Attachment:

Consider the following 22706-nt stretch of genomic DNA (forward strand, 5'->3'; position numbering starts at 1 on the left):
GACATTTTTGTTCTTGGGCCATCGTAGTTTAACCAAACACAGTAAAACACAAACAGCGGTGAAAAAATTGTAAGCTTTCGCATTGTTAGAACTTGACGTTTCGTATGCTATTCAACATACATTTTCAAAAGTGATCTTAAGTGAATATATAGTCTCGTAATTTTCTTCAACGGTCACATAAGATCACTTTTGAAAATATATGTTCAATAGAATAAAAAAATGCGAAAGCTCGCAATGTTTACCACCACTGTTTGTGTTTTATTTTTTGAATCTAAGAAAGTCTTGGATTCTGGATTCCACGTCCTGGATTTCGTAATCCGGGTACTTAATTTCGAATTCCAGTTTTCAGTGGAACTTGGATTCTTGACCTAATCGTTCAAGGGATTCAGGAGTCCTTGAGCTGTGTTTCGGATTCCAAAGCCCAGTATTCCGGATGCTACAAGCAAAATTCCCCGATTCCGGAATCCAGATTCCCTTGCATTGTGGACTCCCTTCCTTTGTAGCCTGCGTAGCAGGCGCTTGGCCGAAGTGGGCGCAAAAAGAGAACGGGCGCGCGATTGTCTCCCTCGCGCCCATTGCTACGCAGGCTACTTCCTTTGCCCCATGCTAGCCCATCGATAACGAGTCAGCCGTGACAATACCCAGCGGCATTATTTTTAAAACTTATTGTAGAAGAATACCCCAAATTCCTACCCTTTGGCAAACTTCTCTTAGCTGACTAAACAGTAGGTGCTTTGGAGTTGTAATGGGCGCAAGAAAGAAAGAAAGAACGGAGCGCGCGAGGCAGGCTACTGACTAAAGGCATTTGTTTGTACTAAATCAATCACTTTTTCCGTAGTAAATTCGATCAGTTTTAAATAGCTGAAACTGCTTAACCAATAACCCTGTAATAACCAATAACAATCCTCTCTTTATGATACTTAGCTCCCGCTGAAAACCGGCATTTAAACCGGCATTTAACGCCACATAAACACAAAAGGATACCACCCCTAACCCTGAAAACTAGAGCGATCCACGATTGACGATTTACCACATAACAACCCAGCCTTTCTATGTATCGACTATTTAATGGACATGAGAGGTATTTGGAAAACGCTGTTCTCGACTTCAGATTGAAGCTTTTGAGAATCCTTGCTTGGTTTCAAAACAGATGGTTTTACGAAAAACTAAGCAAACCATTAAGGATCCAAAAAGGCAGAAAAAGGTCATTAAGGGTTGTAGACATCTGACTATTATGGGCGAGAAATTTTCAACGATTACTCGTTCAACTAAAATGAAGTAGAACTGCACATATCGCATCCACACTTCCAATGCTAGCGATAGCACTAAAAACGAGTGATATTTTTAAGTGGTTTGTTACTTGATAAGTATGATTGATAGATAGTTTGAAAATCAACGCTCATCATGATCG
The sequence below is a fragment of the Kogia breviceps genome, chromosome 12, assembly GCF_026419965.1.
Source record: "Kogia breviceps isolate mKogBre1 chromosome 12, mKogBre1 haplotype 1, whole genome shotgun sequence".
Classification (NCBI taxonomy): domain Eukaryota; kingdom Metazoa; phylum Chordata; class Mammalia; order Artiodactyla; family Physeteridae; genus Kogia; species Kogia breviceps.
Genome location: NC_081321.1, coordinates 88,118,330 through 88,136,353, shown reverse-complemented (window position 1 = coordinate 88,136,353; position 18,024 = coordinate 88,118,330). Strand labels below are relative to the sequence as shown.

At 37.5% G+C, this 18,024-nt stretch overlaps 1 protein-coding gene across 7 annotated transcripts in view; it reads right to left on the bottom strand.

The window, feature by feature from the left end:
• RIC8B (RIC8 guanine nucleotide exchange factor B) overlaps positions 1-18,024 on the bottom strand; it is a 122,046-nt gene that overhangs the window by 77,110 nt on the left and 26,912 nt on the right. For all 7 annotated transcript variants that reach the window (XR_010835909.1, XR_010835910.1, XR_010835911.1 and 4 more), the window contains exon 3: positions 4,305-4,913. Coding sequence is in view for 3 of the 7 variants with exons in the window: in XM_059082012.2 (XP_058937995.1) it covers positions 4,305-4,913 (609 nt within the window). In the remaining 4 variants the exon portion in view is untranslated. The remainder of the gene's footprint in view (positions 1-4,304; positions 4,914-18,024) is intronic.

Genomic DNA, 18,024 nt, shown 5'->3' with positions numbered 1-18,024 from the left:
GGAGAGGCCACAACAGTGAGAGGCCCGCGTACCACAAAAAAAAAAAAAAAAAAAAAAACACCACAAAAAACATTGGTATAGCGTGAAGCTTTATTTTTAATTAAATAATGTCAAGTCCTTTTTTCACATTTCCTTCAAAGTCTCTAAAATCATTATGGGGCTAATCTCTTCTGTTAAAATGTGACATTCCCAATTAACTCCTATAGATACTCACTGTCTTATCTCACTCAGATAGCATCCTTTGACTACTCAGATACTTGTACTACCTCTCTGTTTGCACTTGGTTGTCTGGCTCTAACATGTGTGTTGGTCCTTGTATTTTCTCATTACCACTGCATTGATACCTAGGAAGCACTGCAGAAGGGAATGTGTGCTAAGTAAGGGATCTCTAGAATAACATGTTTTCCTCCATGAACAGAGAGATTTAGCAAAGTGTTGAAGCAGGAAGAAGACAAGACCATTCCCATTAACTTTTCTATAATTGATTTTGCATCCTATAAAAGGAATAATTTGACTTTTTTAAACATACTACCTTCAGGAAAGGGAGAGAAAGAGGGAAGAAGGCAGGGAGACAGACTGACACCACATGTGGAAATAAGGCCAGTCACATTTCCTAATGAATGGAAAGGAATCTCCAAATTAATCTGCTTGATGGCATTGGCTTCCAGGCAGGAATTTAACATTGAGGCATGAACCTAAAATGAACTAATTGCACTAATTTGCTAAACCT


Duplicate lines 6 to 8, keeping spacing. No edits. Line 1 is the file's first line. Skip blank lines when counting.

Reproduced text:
Genome location: NC_081321.1, coordinates 88,118,330 through 88,136,353, shown reverse-complemented (window position 1 = coordinate 88,136,353; position 18,024 = coordinate 88,118,330). Strand labels below are relative to the sequence as shown.

At 37.5% G+C, this 18,024-nt stretch overlaps 1 protein-coding gene across 7 annotated transcripts in view; it reads right to left on the bottom strand.

The window, feature by feature from the left end: